NOT FOR PUBLICATION WITHOUT THE APPROVAL OF THE APPELLATE DIVISION
Submitted July 16, 2013
On appeal from Superior Court of New Jersey, Chancery Division, Family Part, Sussex County, Docket No. FM-19-0119-12.
King and Petracca attorneys for appellant (Matthew R. Petracca, on the brief).
Joanne Newkirk-Sanchez, respondent, pro se.
Before Judges Ashrafi and St. John.
In this post-divorce matter, defendant-husband appeals from the Family Part's orders denying his motion to reduce his child support obligation and also sanctioning him $2, 000 in reimbursement of plaintiff-wife's attorney's fees. We affirm.
The parties were married in 2006 and divorced in 2010. They have one child, now six years old. At the time of their divorce, neither was represented by an attorney. They entered into a settlement agreement, documented as handwritten notations that the parties signed and which were incorporated into the judgment of divorce dated December 9, 2010. Implicitly, the notations contemplated that wife would be the parent of primary residential custody, and they provided that husband would have parenting time with the child on alternate weekends. They also stated that husband would pay $275 in biweekly child support. At the time of entry of the divorce judgment, a child support worksheet was prepared, and it reflected the husband's obligation under the guidelines would have been $34 per week. The parties' agreement was a deviation from that calculation. We have not been provided a transcript of the divorce hearing and must therefore assume that husband did not object or raise any questions at that time about the child support agreement.
Soon after the divorce judgment was entered, husband began filing a series of applications to the court to alter the parenting time arrangement and the child support order. By orders dated August 19, 2011; October 21, 2011; and October 28, 2011, the Family Part granted some of husband's requests, but it denied any substantial change in the parenting arrangement or in child support. The court referred the parties to mediation to iron out some details of the parenting arrangement. On January 10, 2012, husband and wife signed an agreement to modify the parenting time by also granting husband one weekday overnight with the child every other week and by fixing a schedule for holidays and other special dates. The modified parenting plan was approved by the Family Part in a consent order dated February 2, 2012.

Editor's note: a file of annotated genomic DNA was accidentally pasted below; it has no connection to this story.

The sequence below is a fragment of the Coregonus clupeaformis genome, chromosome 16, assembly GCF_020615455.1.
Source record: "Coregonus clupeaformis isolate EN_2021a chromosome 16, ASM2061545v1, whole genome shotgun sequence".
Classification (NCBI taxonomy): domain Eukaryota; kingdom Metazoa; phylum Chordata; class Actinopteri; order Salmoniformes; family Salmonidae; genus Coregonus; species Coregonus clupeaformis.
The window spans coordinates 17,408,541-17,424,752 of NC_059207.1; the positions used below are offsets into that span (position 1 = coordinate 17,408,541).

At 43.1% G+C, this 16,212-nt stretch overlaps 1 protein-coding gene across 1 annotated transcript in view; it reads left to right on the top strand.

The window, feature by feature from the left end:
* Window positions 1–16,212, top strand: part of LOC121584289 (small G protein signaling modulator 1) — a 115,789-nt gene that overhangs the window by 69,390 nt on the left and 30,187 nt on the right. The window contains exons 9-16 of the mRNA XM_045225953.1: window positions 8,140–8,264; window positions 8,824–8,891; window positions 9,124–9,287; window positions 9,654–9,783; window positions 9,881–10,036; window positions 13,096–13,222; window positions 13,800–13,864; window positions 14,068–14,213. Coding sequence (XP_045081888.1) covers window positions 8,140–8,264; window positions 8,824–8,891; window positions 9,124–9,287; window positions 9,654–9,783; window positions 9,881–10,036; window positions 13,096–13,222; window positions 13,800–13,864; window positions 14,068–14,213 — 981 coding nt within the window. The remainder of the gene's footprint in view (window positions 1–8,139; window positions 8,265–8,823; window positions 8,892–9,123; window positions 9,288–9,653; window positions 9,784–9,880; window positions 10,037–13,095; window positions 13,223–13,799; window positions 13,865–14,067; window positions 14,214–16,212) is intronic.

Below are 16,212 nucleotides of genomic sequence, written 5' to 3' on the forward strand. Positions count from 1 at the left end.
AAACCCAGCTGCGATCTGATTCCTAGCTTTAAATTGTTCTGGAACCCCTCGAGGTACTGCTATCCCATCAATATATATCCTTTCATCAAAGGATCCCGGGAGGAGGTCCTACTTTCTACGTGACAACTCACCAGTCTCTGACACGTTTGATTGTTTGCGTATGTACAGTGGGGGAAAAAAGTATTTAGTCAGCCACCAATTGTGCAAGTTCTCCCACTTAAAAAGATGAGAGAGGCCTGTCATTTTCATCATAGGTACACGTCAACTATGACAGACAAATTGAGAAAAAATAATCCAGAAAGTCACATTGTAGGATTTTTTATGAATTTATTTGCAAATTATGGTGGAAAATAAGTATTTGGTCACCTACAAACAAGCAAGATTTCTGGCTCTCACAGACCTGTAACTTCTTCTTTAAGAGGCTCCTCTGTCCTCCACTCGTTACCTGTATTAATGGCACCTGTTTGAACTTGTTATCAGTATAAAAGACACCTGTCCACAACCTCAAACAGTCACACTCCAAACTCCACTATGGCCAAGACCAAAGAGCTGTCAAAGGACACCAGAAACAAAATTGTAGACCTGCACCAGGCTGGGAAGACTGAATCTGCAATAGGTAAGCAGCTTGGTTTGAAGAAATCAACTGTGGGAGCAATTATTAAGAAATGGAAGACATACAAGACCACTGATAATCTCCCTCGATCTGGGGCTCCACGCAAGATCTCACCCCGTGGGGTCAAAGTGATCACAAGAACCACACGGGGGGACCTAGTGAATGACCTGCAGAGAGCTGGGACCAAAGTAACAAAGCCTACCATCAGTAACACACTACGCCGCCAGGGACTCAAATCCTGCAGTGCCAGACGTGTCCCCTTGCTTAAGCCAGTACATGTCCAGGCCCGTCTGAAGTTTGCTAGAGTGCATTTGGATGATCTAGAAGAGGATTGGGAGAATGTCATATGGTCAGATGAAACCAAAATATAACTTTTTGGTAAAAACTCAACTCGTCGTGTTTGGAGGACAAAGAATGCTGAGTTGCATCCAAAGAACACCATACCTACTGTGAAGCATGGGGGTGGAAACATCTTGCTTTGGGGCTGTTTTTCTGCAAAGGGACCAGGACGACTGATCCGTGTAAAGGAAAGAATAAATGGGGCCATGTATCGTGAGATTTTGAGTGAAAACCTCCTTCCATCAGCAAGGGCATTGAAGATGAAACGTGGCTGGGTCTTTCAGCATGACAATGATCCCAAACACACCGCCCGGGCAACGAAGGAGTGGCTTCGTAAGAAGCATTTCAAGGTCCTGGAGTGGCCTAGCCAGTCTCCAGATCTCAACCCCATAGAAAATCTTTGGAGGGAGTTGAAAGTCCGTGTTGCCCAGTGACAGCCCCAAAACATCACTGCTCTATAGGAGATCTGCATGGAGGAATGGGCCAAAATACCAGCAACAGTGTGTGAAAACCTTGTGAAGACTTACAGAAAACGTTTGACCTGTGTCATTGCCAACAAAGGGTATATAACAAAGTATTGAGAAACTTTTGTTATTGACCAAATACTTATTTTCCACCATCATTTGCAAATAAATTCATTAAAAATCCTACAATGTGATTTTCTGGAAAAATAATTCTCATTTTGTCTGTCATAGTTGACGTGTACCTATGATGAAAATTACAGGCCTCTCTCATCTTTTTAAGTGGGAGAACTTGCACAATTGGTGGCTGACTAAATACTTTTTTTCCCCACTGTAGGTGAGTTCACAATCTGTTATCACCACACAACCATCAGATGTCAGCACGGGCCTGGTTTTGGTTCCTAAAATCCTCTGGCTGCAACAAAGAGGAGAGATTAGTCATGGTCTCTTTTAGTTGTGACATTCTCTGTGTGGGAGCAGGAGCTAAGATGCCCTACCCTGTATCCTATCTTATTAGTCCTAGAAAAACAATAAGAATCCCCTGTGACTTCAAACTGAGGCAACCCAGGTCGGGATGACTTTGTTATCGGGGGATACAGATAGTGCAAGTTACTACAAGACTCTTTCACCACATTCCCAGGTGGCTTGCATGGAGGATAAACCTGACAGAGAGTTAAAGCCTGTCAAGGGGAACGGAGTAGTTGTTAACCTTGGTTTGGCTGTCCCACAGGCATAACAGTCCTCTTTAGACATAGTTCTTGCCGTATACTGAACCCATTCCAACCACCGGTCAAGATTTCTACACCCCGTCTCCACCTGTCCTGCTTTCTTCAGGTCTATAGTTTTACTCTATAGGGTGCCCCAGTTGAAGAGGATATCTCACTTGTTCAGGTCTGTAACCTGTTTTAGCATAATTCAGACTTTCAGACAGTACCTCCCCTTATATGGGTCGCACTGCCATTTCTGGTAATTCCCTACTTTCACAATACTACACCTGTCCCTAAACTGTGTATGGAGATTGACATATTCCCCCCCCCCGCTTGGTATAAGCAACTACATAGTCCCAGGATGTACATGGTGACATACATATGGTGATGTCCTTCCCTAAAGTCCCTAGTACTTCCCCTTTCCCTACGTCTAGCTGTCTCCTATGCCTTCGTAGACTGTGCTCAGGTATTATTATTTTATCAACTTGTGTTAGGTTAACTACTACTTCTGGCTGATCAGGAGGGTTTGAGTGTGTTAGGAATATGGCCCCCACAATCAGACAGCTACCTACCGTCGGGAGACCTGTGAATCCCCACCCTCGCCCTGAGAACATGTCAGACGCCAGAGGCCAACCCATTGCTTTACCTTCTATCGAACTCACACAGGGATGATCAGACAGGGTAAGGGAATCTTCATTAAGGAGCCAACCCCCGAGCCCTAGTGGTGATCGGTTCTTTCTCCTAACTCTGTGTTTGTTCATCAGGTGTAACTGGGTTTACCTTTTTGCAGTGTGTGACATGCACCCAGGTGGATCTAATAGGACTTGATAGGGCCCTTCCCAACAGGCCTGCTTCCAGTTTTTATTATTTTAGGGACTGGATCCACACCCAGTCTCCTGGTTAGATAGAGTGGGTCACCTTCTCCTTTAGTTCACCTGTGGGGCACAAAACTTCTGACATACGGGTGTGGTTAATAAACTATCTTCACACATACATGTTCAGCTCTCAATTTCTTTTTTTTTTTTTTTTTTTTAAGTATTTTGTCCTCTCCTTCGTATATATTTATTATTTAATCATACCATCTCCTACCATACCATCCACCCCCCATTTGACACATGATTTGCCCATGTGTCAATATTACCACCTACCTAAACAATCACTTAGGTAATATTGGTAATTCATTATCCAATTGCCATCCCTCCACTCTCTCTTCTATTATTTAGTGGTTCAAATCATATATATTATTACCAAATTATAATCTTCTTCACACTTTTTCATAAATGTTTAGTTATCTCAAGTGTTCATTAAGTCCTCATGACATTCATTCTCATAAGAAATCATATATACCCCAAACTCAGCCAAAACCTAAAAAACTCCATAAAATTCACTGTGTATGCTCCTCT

Five months later, on July 2, 2012, husband filed yet another motion, this time by counsel, again to modify the parenting arrangement and to reduce his child support obligation. Wife filed a cross-motion, also by counsel. The court decided the motions by two separate orders, an order of July 27, 2012, granting some items of minor relief to husbandbut also denying without prejudice the most significant aspects of his motion, another change in the parenting arrangement and a reduction of his child support obligation. By order dated August 24, 2012, the court ruled on wife's cross-motion. Pertinent to this appeal, the court sanctioned husband $2, 000, payable in installments, for filing a "frivolous and harassing" motion.
In his appeal before us, husband contends that he was entitled to a review and modification of his child support obligation because of changed circumstances pursuant to Lepis v. Lepis, 83 N.J. 139 (1980). He claims that wife had changed her employment and thus he had a right to obtain financial information from her to determine her current income. He also contends that he had additional parenting time with the child as a result of the January 2012 mediation agreement, thus altering each parent's financial responsibility for the child. Husband argues further that he was not represented by counsel at the time of the divorce and did not understand that his agreement to pay $275 in child support every two weeks was a deviation from the child support guidelines. Finally, he argues that the $2, 000 sanction is unjust because, as a pro se litigant in his prior motions, he was unable "to navigate" through the court's procedures.
Child support is for the benefit of the child, not the parent. Ordukaya v. Brown, 357 N.J.Super. 231, 241 (App. Div. 2003) (quoting Monmouth Cnty. Div. of Soc. Srvcs. for D.M. v. G.D.M., 308 N.J.Super. 83, 95 (Ch. Div. 1997)). After the court determines the parties' actual or imputed incomes, it must compute child support in accordance with those determinations under the Child Support Guidelines. See Pressler & Verniero, Current N.J. Court Rules, App'x IX to R. 5:6A (2013). However, nothing in the guidelines or the law prevents a parent from paying more child support than the guidelines require.
Child support orders are statutorily subject to periodic review by the court. N.J.S.A. 2A:17-56.9a ...